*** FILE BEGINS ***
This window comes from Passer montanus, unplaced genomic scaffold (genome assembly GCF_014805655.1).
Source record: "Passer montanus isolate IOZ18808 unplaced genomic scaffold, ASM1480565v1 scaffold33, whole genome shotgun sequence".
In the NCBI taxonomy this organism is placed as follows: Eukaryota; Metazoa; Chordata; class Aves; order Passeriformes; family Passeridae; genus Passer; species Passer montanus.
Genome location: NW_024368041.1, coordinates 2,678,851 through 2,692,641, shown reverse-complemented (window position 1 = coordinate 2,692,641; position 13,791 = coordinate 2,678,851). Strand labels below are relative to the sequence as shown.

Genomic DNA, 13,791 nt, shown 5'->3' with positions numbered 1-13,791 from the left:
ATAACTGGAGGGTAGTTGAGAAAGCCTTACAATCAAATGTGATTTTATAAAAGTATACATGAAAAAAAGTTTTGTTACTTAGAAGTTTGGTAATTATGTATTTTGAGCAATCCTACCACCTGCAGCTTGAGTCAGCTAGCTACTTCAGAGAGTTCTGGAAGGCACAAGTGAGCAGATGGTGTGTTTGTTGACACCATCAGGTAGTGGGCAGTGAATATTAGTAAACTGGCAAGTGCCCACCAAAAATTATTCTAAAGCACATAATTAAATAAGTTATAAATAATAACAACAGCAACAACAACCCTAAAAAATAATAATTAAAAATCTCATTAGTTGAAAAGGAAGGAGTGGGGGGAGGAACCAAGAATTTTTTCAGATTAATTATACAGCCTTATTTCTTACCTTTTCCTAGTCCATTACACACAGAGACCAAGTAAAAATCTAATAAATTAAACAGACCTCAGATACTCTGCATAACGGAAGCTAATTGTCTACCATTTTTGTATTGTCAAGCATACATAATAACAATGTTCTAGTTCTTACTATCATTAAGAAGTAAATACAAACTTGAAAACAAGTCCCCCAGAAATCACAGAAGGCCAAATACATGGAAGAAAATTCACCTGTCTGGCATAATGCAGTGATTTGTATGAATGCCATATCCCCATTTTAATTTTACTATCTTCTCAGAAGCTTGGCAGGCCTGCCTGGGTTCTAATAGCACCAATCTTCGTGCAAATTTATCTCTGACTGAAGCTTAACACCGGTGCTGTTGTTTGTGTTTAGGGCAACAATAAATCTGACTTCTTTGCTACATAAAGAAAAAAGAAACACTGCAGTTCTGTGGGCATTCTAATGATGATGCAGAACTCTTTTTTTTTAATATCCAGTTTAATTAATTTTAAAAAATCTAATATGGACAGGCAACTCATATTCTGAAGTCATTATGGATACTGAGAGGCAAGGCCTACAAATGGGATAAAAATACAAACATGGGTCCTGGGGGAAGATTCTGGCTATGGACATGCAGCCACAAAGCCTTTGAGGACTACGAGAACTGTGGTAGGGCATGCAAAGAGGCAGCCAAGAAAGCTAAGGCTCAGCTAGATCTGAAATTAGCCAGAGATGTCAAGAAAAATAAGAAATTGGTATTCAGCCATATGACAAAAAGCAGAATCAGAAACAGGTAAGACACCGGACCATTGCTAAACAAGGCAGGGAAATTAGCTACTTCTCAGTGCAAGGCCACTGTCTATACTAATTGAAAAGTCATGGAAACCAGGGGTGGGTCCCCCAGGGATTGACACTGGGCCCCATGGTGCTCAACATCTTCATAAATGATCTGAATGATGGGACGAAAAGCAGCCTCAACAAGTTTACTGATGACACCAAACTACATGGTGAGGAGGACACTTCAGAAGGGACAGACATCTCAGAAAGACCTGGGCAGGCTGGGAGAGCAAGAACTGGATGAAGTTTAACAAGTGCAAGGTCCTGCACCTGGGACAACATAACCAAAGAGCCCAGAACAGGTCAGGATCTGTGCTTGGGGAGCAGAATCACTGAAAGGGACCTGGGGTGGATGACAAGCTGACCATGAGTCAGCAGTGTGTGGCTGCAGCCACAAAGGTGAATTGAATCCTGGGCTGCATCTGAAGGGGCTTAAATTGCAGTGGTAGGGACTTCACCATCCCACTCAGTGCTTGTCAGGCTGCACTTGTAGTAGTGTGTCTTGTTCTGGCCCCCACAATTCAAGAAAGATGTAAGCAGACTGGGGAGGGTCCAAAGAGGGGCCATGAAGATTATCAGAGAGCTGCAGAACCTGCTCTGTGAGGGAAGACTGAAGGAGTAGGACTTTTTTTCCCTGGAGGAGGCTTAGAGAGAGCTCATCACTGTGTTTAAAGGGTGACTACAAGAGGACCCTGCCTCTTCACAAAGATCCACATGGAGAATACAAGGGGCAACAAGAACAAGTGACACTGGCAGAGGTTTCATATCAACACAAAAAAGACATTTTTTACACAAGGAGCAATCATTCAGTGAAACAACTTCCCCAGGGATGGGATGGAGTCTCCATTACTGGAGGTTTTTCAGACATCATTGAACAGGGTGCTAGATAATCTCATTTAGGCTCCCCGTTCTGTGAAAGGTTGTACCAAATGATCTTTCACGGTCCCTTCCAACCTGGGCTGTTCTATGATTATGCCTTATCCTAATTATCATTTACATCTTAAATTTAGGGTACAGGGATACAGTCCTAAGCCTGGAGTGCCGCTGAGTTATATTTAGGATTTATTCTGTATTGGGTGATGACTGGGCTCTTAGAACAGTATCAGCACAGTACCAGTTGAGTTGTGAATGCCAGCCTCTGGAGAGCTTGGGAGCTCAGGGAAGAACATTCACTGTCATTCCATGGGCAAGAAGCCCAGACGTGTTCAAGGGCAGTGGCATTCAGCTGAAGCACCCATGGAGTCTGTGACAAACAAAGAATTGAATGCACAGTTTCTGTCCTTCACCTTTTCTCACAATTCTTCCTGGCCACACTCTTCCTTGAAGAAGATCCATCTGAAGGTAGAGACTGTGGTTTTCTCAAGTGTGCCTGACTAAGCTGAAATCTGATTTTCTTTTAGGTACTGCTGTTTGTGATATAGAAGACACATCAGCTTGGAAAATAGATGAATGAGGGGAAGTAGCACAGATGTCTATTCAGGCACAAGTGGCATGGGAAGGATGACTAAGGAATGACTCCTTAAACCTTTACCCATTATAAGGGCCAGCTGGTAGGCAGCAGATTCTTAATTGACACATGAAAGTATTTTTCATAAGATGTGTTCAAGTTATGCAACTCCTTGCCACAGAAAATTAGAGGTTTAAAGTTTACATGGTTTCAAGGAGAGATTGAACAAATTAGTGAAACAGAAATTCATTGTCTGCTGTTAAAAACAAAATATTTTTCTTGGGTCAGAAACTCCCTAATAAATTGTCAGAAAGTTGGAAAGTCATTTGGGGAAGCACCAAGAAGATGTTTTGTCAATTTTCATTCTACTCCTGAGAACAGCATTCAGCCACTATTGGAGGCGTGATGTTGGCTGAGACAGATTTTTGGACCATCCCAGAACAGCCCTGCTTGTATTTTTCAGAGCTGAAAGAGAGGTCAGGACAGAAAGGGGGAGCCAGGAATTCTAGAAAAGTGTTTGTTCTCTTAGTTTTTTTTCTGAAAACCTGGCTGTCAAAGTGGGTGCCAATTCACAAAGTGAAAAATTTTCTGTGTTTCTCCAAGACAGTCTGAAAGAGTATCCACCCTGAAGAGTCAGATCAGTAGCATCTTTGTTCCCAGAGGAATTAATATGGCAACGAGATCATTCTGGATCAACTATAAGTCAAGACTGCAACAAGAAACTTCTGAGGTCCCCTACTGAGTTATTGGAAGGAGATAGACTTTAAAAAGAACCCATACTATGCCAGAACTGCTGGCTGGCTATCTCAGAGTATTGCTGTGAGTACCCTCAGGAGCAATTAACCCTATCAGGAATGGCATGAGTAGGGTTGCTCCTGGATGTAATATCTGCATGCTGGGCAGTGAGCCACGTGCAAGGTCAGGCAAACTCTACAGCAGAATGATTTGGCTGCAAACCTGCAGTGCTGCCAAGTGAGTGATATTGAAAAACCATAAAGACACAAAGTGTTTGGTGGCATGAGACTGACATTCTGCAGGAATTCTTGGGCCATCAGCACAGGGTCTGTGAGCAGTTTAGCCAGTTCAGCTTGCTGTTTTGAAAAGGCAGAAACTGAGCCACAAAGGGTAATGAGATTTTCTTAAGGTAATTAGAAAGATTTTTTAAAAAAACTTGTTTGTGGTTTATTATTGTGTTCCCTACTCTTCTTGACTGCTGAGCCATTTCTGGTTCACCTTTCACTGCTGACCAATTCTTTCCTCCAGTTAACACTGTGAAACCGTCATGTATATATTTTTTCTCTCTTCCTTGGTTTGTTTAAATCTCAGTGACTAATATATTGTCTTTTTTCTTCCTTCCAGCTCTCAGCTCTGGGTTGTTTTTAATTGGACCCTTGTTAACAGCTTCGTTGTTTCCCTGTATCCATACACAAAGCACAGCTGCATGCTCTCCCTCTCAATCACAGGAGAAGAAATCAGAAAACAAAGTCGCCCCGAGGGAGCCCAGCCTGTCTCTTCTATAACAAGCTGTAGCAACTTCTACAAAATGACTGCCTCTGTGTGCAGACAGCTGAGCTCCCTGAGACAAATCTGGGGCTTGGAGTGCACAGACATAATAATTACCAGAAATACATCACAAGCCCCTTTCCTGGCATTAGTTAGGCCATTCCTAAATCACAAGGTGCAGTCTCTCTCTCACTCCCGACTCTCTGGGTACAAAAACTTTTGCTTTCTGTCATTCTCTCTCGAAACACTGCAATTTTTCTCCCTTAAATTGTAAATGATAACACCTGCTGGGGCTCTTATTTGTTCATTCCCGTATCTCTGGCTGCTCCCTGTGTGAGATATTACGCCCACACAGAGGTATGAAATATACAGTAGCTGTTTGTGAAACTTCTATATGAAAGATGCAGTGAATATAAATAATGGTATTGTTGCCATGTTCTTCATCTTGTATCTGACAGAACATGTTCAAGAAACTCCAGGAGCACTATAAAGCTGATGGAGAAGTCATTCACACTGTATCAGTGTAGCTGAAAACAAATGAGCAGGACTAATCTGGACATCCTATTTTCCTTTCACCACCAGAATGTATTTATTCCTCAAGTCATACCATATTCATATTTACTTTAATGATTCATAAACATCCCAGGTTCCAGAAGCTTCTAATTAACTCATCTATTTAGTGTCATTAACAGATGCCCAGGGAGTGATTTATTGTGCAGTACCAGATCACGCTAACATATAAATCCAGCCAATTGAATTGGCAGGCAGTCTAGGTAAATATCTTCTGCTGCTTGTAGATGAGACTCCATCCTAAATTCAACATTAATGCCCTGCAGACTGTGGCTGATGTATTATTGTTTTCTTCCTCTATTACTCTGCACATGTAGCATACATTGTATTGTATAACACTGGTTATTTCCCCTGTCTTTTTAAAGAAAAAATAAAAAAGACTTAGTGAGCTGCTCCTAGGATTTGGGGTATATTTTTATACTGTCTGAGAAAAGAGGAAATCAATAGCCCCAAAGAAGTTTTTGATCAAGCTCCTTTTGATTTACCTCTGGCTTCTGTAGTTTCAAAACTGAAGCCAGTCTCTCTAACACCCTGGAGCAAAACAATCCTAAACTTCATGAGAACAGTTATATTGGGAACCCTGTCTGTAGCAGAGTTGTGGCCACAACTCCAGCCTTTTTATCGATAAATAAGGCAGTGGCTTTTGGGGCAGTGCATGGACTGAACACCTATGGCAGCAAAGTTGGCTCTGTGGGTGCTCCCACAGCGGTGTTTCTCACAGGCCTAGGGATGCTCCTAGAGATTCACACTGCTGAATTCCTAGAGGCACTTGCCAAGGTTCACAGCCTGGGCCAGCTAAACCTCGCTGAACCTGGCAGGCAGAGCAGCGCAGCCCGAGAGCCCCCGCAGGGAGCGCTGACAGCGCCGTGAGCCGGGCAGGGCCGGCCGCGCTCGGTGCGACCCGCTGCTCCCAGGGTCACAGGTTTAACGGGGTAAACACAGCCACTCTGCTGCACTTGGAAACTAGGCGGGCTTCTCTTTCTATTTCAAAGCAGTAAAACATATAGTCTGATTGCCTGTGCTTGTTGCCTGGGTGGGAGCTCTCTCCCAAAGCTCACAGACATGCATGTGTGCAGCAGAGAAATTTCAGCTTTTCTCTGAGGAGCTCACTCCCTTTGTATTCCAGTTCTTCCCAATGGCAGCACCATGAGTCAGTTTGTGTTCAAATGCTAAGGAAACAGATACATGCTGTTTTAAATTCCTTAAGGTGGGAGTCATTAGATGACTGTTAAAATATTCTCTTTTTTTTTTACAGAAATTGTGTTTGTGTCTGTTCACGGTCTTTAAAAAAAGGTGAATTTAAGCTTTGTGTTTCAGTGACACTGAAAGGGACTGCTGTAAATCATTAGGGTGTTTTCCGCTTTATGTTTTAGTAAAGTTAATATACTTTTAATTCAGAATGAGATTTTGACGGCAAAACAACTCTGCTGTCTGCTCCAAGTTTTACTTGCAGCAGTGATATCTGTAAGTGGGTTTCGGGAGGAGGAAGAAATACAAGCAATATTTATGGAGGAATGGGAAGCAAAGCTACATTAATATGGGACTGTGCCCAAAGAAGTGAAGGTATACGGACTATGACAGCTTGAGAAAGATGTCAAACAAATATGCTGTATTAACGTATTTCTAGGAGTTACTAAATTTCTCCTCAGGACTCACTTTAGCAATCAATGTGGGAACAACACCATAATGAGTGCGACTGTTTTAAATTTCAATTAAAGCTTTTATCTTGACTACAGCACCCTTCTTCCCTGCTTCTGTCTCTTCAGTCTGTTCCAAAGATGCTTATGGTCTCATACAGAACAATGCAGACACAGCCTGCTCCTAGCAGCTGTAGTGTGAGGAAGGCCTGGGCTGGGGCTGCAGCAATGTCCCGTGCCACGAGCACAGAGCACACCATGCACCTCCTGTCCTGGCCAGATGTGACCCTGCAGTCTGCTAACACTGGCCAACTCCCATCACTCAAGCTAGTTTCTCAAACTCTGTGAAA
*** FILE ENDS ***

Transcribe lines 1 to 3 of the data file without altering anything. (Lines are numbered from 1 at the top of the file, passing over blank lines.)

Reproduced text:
This window comes from Passer montanus, unplaced genomic scaffold (genome assembly GCF_014805655.1).
Source record: "Passer montanus isolate IOZ18808 unplaced genomic scaffold, ASM1480565v1 scaffold33, whole genome shotgun sequence".
In the NCBI taxonomy this organism is placed as follows: Eukaryota; Metazoa; Chordata; class Aves; order Passeriformes; family Passeridae; genus Passer; species Passer montanus.